New year, new industry
We’ve now endured more than two years of the ‘new normal’ after Wuhan officials first detected coronavirus. Since then, the global gambling industry has changed in many ways. While some firms have struggled with the impact of the virus, others have grown larger than ever before.
Last year provided many highlights for the sector. The US sports betting industry continued to flourish, with states such as Arizona, Louisiana, Connecticut, and (briefly) Florida all opening their doors to legal wagering. At the same time, the rapid recovery of Las Vegas surpassed the expectations of many, while Macau casinos continued to struggle with restrictions on travel.
VegasSlotsOnline News has taken a look into its crystal ball
As we step into the unknown of 2022, VegasSlotsOnline News has taken a look into its crystal ball to provide some industry predictions for the coming 12 months. From sports betting in Canada to the adoption of a digital currency in Macau, the new year certainly poses some interesting possibilities.
Betting to take Canada by storm
One major highlight of 2021 was Canada’s decision to open its doors to a multibillion-dollar industry. The nation’s legislators legalized single-event sports betting in August, officially introducing the vertical for the first time at the end of that month. Prior to this point, the country’s bettors could only place parlay wagers.
If the rapid growth of the US betting industry is anything to go by, Canadian sportsbooks are in for some major success in 2022. Estimates suggest that Canadians place CA$500m (US$399.5m) worth of legal parlay bets each year, but CA$14.5bn (US$11.6bn) worth of sports wagers overall. This means bettors previously wagered billions through offshore sportsbooks.
With sportsbooks now able to capitalize on this previously inaccessible market, operators are making their moves. In October, Penn National Gaming completed its $2bn acquisition of Toronto-based Score Media and Gaming Inc, owner of the most popular sports media app in Canada. PointsBet has adopted a similar tactic, increasing its Canadian exposure by signing partnerships with The Nation Network and Curling Canada.
With commercial sportsbooks and provincial gambling operators now chomping at the bit, VSO has no doubt that 2022 will be the year for betting to take Canada by storm.
Regulatory overhaul for UK
For the past few years, the negative perception of gambling seems to have increased in the UK from both the mainstream media and government officials. As a result, lawmakers have decided to take action by reforming the industry’s rules through the Gambling Act 2005.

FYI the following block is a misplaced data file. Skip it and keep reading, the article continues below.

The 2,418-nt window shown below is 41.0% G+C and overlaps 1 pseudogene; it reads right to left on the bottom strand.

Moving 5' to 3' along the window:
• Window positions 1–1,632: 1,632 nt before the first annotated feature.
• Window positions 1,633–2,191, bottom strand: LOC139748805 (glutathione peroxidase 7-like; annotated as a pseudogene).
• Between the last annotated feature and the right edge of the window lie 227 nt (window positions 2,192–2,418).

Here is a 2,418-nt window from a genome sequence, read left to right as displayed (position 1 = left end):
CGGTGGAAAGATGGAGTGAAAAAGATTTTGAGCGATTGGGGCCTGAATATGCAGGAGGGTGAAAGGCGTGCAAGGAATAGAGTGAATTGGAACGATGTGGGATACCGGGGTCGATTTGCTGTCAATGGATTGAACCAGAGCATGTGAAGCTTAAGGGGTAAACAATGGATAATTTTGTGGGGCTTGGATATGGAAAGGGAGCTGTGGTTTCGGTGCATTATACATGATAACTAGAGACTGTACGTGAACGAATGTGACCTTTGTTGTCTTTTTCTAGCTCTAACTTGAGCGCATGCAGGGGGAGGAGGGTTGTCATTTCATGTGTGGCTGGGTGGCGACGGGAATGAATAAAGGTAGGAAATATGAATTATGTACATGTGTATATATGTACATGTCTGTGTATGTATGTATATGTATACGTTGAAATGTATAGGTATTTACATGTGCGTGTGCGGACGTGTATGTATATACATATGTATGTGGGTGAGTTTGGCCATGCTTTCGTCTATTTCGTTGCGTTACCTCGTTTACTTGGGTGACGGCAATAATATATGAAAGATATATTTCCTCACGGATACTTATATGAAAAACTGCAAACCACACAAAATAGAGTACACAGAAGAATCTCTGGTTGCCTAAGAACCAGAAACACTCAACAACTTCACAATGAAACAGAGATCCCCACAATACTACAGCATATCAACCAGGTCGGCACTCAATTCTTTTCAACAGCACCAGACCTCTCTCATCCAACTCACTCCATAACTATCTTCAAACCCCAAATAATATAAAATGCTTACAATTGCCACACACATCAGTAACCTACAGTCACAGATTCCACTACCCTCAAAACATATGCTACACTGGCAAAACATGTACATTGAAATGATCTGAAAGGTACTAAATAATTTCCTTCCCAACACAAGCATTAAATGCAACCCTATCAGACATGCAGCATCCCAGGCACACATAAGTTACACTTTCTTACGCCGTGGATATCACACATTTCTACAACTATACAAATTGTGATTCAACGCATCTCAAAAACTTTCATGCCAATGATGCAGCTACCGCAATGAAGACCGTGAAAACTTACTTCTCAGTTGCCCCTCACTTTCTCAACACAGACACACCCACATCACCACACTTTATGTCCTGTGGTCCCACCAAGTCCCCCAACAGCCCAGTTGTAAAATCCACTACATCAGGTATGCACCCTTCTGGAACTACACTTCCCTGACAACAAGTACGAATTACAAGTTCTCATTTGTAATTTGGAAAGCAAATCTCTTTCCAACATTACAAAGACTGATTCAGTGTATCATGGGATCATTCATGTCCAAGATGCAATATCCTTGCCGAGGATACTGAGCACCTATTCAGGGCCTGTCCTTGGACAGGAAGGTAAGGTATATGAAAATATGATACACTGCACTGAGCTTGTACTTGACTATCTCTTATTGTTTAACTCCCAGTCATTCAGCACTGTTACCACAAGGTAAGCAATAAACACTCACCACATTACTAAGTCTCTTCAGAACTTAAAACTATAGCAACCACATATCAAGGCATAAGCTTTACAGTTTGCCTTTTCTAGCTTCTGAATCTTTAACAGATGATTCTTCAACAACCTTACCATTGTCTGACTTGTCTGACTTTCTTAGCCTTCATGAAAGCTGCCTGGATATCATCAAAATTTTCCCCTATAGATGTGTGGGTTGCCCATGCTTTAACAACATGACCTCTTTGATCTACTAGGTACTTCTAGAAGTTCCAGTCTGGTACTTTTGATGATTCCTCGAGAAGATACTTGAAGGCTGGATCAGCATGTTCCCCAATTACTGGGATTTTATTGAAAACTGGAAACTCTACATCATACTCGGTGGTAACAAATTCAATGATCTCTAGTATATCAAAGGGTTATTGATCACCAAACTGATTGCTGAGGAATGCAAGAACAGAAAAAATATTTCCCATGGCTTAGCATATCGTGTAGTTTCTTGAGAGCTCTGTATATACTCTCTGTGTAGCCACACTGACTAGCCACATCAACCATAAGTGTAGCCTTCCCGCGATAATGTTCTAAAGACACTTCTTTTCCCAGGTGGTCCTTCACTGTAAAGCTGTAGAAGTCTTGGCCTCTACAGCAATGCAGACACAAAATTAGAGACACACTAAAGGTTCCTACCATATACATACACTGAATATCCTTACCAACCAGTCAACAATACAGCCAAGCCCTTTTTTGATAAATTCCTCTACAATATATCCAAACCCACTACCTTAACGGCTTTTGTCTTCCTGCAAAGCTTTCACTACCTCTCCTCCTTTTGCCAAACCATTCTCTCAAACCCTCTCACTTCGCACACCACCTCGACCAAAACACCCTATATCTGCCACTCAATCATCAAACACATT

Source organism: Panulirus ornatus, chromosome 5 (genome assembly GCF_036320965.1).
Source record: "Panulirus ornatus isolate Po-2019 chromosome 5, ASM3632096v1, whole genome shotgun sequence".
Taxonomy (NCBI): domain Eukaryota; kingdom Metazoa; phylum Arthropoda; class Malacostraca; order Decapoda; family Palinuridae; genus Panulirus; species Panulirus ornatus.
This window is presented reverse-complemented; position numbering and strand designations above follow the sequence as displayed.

an analogue law in a digital age.”
Speaking in December 2020, secretary of state for Digital, Culture, Media, and Sport (DCMS) Oliver Dowden described the Act as “an analogue law in a digital age.” The review officially began shortly after he made those comments, but not much has happened since then. The DCMS actually confirmed in February last year that changes won’t take effect until 2022, making this year a real moment of truth for the UK’s many gambling firms.
Undoubtedly, operators should anticipate some sweeping changes. A ban on front-of-shirt betting sponsorship deals for professional soccer teams is one of the most widely reported incoming reforms. This will have a major impact on the sector and its soccer partners, with nine of the English Premier League’s 20 clubs boasting front-of-shirt sponsorship deals with betting firms this season.
Other possible rule changes under consideration include staking limits for online casino sites and a ban on controversial loot boxes in video games. The Gambling Commission’s role is also currently under review partly as a result of its supposed failings in the collapse of soccer betting firm Football Index.
Whether all of these changes come to fruition is another story altogether, but VSO predicts UK gambling regulation will look very different by the end of 2022.
Challenges ahead in Macau
Casino operators in the global gambling mecca of Macau experienced a difficult 2021. According to figures from the Gaming Inspection Coordination Bureau, gross gaming revenue totaled MOP$83.86bn (US$10.82bn) for the year. While that might represent a 44% improvement from the COVID-stricken 2020, it is still down 70% compared with 2019.
2022 will pose fresh challenges outside of just coronavirus
Those difficulties are certainly not over as we wave goodbye to 2021. Macau is still struggling with the impact of COVID-19, recently announcing an imminent two-week ban on international travel, and 2022 will pose fresh challenges outside of just coronavirus.
The licenses of all six of Macau’s casino operators are due to expire in June this year. Reports suggest that officials are prepared to renew those concessions prior to the expiration date, but not before they complete a regulatory overhaul in the gambling hub. Shares in Macau’s casino operators plummeted in September when a regulatory consultation began, losing around $14bn in value altogether.
Something that could spice up life for Macau’s casino operators is the possible introduction of digital yuan. In April, Macau chief executive Ho Iat Seng confirmed the government will work with China’s federal bank to “study the feasibility of issuing a digital currency.” Although the region’s gambling operators are reportedly against the idea, analysts believe the license renewals could force them to accept the government’s plans.
With its regulatory overhaul, license renewals, and a new currency in the cards, VSO predicts Macau is in store for another turbulent year in 2022. That said, it is safe to predict that the region will continue to recover, albeit very gradually, from the devastating impact of 2020.